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Dear friends, here we are with our last diary's page. Yes, we are back home and our wonderful trip in Apulia is over (sigh!). But let's tell you about our last three days of Ancient Apulia tour.

After a night of thunders and lightnings, on Friday we had some good weather, so we decided to go to Manduria, once an important Messapian settlement. The Messapians were the inhabitants of the area around Lecce, Brindisi and Taranto before the arrival of the Greeks and the Romans. They were finally subjugated by the Romans in 266 B.C. Large parts of the defence walls of the urban centres of this rather mysterious civilization are visible all around Salento. In Manduria, apart from a gigantic wall there is also an extensive Messapian burial ground with many rock-cut graves. The stone used by Messapian buildres is prehistoric sand, as showed by the shells embedded in it. Walls and burials have been fenced by the Soprintendenza Archeologica (organization for the Italian archaeological heritage), there are no explicative panels around, so it is hard for a visitor to visit the site and understand anything of that civilization. But we must admit that even in Italy something works. Read on...

Immediately after this public shame of the national archaeological service, we went to Maglie, a large town south of Lecce, where there is a very nice and interesting museum of palaeontology and palaeoethnology. Well made, easy to visit, equipped with multimedia stations and full of interesting findings, from the teeth of gigantic prehistoric sharks (Carcharodon megalodon) and mammoths to the Neolithic stone axes and flints and Bronze Age artefacts. Congratulations to the town hall and the community of Maglie for their effort: their museum is really worth a visit. On our way back to Lecce we stopped at the tall Calamauri standing stone, just beside the busy road SS 16.

The next day the sun was still shining, so we went around to visit some other standing stones south of Lecce: the secluded Ussano one, the Staurotomea, the Vitigliano and the broken Santu Lasi, the little Apulian answer to the Grand Menhir Brisé in Brittany :-) The weather was so good that Diego made also some panoramic movies at the standing stones of Ussano and Polisano. We also visited the "trilithon" Chianca di Santo Stefano, an enigmatic monument recently restored by local people. We also tried hard to have a look at a Byzantine crypt outside Poggiardo, but it was hopelessly closed. In the evening we had a pizza and a pleasant chat with our friends Mimmo and Chiara, while their lovely baby Michela was sleeping like an angel.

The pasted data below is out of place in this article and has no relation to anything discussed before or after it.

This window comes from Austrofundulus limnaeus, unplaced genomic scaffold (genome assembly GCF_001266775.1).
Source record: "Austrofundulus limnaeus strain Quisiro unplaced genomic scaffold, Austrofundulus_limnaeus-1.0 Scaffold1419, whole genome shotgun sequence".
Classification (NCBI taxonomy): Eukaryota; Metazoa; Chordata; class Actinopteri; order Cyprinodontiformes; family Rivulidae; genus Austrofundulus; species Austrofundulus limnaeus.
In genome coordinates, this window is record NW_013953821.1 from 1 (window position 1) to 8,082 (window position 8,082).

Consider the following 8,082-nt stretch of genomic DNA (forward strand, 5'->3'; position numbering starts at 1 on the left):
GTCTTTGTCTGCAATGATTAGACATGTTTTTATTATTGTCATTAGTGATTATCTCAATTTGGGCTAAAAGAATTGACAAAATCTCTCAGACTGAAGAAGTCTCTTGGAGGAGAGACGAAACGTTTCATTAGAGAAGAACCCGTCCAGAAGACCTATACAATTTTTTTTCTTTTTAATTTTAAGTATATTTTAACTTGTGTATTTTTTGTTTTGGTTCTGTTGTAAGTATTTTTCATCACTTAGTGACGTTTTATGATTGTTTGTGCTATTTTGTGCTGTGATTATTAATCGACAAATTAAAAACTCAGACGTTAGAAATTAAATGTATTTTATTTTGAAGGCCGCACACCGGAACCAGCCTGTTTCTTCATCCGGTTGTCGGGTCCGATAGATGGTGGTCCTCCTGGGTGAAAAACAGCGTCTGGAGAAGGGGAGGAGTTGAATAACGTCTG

Next morning it was Sunday. We left our comfortable bed & breakfast and went to say goodbye to Lecce: it was a sunny morning, the town was completely closed to the traffic and in piazza Sant'Oronzo there was half the town walking lazily around. Paola sat down and wrote our last postcards, then we went to Toti's office and made him a short but (we hope) very interesting interview. Then he bravely escorted us to Taranto (120km away from Lecce) for our very last megaliths of Apulia. First we visited the Leucaspide dolmen, a striking monument hidden in a nice pinewood. Diego liked so much this site that he made two panoramic movies: one from the left side, and the other from the right side of the dolmen. Then we went to the Accettula one, not far from a gravina (a deep canyon). Both sites are absurdely fenced by the Soprintendenza (the usual organization for the Italian archaeological heritage), but there are openings to enter the fences quite easily.

It was 4 p.m. and so came the sad moment to say goodbye to Toti and Apulia. We took the motorway and drove northwards. A stop at a service area with a peculiar name and we had to leave back (sigh!) the last Apulian olive trees. We passed the Appennines, the Vesuvius volcano, the Montecassino abbey, the outskirts of Rome and arrived at home in Trevignano Romano. It was raining cats and dogs and we were so sad, but a glance at the presents of our Apulian friends made us smile and recall so many good memories... Goodbye to everybody who had the patience to follow us in our journey among the Apulian megaliths. And see you soon, for our next tour ;-)

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